A Montgomery County borough introduced an ordinance this week that would establish a human relations commission that recognizes 13 protected classes, including sexual orientation and gender identity.
Ambler Borough Council will vote on the ordinance at its May 17 meeting.
A council member and a few residents brought up the desire to create a local human relations commission to protect people from discrimination in employment, housing, commercial property and public accommodation, said Borough Manager Mary Aversa.
“It was not brought up because of a problem,” she said. “We just wanted to be proactive.”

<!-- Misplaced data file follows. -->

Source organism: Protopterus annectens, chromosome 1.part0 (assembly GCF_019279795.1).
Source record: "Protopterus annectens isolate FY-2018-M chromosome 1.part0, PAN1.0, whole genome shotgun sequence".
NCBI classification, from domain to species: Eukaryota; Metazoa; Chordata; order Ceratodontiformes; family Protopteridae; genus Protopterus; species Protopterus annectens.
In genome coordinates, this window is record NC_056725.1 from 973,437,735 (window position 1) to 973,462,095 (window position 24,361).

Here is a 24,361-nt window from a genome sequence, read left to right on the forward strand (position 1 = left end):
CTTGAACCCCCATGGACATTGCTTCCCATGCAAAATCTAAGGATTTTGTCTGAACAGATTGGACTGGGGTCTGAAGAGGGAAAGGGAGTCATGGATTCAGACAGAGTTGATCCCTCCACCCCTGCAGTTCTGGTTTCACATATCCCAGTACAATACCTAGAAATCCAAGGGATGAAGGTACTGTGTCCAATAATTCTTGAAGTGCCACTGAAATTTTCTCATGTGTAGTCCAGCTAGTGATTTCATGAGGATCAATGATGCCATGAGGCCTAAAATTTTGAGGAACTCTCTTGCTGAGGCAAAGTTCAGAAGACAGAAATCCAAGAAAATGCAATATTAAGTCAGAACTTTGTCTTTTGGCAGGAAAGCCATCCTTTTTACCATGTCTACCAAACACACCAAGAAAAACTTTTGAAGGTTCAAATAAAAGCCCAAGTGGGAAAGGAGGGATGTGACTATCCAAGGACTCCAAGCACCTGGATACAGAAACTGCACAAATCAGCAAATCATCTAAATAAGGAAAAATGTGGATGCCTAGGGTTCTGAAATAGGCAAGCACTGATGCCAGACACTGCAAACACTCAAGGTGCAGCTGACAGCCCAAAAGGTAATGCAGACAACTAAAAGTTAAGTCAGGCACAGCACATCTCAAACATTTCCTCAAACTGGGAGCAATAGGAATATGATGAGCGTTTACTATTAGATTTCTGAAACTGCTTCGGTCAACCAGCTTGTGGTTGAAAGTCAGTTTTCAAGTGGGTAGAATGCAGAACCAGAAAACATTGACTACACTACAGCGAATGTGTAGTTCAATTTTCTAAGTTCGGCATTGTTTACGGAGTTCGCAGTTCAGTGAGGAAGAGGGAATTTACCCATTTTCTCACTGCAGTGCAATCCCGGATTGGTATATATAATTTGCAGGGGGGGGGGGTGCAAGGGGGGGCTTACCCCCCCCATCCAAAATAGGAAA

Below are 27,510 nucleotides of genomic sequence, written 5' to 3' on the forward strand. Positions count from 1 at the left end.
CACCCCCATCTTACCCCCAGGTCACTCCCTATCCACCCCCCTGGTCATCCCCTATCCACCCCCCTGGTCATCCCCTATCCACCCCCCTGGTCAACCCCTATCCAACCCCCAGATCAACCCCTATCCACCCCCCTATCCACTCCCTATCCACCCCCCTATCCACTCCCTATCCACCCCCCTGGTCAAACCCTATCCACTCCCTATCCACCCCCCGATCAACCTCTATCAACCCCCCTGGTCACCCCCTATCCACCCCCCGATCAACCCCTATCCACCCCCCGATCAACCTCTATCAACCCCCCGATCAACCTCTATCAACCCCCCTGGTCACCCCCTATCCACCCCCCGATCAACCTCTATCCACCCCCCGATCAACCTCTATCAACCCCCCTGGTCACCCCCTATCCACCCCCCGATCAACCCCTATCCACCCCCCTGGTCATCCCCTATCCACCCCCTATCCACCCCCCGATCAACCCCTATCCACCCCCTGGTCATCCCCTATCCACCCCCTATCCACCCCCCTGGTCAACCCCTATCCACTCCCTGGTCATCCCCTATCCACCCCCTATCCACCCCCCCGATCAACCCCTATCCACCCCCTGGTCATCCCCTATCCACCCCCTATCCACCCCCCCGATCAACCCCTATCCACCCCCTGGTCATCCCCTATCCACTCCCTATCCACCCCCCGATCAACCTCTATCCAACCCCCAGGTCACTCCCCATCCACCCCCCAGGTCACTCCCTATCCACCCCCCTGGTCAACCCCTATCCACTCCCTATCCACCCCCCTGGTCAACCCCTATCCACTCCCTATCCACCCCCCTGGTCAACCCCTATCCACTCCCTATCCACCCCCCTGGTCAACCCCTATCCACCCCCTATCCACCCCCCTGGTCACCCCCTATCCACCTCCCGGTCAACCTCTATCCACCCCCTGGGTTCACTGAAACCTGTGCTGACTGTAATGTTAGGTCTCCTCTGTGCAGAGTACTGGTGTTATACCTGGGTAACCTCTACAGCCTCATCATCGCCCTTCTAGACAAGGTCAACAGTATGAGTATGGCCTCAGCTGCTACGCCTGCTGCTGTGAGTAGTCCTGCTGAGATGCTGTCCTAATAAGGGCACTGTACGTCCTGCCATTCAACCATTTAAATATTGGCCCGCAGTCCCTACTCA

Aversa said Ambler is looking for five people to form part of the oversight committee that would handle discrimination claims brought to the human relations commission. Each appointee, either a resident or business owner in the borough, would serve a three-year term on a volunteer basis, according to the ordinance draft.
The proposed ordinance says one committee person will receive the complaint and conduct an intake meeting. That person will not participate in further mediation. Instead, the remaining four members will vote on complaints brought to the commission.
Aversa said once borough council votes on the human relations commission ordinance, the next step would be to pass a resolution calling on the state to enact the Pennsylvania Fairness Act, which would extend state-level protections against discrimination to LGBT people.
“An ordinance doesn’t have a ton of teeth when the state doesn’t have language to back it up,” Aversa said.